The placental vasculature provides the developing embryo with a circulation to deliver nutrients and dispose of waste products. However, in the mouse, the vascular components of the chorio-allantoic placenta have been largely unexplored due to a lack of well-validated molecular markers. This is required to study how these blood vessels form in development and how they are impacted by embryonic or maternal defects. Here, we employed marker analysis to characterize the arterial/arteriole and venous/venule endothelial cells (ECs) during normal mouse placental development. We reveal that placental ECs are potentially unique compared with their embryonic counterparts. We assessed embryonic markers of arterial ECs, venous ECs, and their capillary counterparts-arteriole and venule ECs. Major findings were that the arterial tree exclusively expressed Dll4, and venous vascular tree could be distinguished from the arterial tree by Endomucin (EMCN) expression levels. The relationship between the placenta and developing heart is particularly interesting. These two organs form at the same stages of embryogenesis and are well known to affect each other's growth trajectories. However, although there are many mouse models of heart defects, these are not routinely assessed for placental defects. Using these new placental vascular markers, we reveal that mouse embryos from one model of heart defects, caused by maternal iron deficiency, also have defects in the formation of the placental arterial, but not the venous, vascular tree. Defects to the embryonic cardiovascular system can therefore have a significant impact on blood flow delivery and expansion of the placental arterial tree.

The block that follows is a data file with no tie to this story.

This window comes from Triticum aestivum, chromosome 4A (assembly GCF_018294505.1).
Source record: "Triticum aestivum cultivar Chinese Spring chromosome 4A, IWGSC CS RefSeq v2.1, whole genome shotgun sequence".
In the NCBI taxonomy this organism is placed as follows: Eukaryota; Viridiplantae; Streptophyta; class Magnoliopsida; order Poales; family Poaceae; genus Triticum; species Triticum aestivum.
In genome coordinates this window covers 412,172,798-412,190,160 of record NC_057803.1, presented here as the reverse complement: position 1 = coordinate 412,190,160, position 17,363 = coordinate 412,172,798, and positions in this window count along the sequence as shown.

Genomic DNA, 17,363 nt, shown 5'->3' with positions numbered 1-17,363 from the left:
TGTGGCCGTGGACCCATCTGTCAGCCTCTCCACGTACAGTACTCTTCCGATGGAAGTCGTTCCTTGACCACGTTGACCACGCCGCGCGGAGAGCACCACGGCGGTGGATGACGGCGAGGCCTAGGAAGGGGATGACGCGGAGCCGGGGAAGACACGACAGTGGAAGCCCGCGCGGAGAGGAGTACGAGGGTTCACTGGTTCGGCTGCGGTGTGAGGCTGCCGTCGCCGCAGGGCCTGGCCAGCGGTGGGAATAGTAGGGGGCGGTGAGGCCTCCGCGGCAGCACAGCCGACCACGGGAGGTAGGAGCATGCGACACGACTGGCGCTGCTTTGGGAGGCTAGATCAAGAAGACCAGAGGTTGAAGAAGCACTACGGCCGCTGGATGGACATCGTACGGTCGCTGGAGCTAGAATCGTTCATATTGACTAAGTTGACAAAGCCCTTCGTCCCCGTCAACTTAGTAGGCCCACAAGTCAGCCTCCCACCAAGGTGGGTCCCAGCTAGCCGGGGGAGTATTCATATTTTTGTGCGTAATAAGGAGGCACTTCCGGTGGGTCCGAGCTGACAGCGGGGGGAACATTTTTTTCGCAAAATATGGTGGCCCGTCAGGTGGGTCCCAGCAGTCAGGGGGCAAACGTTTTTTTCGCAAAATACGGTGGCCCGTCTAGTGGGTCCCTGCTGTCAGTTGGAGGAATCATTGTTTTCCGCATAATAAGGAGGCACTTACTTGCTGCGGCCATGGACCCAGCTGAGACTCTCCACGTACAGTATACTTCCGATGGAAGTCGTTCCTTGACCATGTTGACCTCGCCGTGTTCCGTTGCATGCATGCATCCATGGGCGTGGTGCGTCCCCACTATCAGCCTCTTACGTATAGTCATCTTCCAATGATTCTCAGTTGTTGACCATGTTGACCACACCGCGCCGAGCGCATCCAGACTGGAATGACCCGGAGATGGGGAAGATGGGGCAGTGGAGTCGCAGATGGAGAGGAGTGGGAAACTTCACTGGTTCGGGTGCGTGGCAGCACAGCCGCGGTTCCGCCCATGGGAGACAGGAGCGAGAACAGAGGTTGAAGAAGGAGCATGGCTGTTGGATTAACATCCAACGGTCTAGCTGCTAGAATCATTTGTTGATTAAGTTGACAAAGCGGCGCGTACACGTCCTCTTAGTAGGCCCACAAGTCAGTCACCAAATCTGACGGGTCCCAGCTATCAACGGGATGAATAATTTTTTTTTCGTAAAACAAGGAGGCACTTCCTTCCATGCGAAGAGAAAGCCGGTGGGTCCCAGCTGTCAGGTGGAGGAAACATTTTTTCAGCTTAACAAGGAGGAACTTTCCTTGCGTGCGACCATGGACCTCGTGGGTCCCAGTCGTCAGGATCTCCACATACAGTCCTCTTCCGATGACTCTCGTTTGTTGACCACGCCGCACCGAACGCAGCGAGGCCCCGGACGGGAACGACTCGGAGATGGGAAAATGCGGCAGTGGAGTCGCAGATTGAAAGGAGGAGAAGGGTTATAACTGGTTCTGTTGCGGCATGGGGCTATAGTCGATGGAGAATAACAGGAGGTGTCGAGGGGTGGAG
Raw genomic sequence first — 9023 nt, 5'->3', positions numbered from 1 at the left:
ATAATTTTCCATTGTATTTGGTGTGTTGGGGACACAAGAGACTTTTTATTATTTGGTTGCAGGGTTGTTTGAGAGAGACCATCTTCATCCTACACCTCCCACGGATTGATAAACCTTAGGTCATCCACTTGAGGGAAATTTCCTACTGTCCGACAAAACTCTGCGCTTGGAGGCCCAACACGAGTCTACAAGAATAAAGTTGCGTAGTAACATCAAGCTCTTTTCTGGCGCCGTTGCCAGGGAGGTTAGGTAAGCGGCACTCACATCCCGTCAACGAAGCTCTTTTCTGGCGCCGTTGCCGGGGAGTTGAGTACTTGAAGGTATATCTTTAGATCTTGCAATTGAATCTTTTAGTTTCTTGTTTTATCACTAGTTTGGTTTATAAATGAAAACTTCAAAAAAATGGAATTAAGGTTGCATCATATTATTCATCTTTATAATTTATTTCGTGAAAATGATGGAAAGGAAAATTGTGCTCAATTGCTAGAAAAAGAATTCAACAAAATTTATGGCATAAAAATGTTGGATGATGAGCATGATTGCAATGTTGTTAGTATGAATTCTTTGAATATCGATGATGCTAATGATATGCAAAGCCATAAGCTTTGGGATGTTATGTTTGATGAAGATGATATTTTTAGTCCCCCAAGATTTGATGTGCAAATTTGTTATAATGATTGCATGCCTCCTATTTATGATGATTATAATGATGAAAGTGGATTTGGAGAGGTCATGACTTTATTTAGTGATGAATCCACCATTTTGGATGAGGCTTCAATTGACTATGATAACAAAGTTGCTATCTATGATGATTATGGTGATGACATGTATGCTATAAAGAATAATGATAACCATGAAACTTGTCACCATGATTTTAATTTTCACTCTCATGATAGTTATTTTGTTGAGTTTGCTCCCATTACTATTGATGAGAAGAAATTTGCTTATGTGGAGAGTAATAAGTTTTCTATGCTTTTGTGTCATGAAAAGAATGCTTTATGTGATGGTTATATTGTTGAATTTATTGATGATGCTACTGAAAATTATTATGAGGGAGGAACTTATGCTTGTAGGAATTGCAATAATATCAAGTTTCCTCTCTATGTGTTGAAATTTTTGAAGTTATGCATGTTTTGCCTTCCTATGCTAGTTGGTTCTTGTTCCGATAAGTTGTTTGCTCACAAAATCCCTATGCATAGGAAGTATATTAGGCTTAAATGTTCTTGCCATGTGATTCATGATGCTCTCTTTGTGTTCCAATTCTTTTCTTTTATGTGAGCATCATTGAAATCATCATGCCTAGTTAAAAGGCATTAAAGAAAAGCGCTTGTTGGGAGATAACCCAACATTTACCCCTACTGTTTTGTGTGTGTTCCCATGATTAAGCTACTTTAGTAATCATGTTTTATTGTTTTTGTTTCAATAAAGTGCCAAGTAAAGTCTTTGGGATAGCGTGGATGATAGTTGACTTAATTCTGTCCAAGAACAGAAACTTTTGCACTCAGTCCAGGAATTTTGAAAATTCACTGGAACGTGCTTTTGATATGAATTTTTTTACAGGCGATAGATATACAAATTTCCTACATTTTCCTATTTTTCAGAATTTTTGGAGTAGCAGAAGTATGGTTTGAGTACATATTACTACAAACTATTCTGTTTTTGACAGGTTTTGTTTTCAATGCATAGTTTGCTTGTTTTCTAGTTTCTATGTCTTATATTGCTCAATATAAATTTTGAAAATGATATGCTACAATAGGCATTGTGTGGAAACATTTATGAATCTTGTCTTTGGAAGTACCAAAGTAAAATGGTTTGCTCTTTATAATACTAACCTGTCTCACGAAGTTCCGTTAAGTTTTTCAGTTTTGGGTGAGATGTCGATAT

allantois, congenital heart defects, endothelial, iron deficiency, labyrinth, placenta